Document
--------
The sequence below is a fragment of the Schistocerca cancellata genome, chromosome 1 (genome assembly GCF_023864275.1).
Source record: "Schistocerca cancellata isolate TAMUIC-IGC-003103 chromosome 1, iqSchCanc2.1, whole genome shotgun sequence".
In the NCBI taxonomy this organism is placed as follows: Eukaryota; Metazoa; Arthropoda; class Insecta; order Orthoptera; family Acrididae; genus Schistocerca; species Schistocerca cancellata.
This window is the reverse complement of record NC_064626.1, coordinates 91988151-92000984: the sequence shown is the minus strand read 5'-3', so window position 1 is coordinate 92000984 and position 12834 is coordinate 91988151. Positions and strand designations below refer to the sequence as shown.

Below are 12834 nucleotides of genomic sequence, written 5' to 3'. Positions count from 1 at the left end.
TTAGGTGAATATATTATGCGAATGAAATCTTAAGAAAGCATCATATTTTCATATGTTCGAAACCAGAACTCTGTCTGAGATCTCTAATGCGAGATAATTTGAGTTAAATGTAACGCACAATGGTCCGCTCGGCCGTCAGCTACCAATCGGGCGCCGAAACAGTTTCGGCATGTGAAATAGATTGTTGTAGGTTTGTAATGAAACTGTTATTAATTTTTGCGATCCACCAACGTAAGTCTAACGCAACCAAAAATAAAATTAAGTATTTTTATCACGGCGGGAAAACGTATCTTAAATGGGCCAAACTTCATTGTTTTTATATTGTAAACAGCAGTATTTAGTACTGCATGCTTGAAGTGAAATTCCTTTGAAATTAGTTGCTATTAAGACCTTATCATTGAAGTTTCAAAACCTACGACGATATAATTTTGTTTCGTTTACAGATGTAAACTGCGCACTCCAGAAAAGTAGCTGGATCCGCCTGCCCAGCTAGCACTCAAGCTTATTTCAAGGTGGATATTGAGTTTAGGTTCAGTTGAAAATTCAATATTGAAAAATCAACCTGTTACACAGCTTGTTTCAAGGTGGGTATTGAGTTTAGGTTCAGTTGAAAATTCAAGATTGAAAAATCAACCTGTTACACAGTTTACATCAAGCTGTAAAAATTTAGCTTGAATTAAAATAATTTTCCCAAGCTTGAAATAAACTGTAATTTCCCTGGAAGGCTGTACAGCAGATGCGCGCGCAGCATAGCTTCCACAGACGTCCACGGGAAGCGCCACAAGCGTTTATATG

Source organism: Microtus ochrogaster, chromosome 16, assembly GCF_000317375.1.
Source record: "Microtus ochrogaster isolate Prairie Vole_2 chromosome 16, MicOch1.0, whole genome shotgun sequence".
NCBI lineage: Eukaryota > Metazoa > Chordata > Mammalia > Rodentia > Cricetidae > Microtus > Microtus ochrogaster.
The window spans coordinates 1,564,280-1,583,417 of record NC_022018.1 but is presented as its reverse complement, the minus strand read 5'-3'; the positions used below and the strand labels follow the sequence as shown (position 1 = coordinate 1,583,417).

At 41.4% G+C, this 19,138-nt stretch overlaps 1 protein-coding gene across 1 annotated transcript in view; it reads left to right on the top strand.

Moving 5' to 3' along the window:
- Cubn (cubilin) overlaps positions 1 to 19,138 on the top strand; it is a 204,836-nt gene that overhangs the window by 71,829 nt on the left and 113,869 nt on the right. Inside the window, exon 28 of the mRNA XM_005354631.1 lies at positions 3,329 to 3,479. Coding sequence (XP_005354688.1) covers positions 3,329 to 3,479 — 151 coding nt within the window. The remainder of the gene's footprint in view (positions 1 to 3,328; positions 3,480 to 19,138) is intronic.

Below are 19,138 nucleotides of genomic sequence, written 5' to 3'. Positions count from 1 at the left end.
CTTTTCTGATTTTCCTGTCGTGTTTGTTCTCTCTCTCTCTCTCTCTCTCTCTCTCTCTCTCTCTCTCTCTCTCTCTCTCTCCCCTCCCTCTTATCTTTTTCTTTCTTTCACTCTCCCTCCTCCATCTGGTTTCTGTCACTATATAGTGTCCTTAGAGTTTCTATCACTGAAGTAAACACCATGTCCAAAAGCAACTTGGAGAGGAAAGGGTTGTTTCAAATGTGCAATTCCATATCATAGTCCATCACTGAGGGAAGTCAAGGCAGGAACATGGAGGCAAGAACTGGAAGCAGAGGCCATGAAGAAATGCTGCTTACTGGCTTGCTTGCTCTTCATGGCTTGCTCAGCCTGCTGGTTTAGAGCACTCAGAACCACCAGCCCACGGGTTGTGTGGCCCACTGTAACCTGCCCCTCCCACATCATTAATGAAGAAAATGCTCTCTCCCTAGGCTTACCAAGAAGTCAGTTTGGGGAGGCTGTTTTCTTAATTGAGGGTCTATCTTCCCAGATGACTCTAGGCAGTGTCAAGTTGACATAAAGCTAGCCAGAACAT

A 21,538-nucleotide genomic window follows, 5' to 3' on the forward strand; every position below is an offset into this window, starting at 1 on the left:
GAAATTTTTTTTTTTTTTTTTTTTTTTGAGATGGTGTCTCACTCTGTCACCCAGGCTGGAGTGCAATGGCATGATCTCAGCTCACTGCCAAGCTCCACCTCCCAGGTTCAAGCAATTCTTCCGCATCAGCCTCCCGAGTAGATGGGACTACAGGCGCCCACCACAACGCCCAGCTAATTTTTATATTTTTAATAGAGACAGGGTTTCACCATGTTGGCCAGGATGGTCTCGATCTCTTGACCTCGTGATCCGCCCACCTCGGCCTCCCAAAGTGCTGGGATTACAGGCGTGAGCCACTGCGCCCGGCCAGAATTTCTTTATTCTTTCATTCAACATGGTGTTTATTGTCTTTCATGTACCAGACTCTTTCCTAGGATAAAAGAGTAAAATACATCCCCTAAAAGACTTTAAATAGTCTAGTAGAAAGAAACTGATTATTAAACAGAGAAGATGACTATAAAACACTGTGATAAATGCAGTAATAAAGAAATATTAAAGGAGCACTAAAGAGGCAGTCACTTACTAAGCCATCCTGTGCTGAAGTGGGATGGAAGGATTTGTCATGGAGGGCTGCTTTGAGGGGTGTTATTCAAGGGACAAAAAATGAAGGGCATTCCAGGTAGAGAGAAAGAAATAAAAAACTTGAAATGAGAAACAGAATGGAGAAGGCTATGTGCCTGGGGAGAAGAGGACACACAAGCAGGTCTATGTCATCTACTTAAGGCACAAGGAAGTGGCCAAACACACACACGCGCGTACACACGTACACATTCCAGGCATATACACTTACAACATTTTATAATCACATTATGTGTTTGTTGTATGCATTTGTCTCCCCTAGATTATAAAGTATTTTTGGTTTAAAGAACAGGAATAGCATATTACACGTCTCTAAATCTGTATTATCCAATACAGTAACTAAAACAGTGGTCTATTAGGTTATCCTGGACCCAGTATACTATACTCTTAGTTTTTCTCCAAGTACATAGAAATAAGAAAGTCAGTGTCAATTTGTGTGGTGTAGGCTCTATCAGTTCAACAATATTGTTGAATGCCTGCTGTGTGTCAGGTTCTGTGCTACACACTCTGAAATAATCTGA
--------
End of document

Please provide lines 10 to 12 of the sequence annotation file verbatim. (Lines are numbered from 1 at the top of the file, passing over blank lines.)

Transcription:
The window spans coordinates 1,564,280-1,583,417 of record NC_022018.1 but is presented as its reverse complement, the minus strand read 5'-3'; the positions used below and the strand labels follow the sequence as shown (position 1 = coordinate 1,583,417).

At 41.4% G+C, this 19,138-nt stretch overlaps 1 protein-coding gene across 1 annotated transcript in view; it reads left to right on the top strand.

Moving 5' to 3' along the window: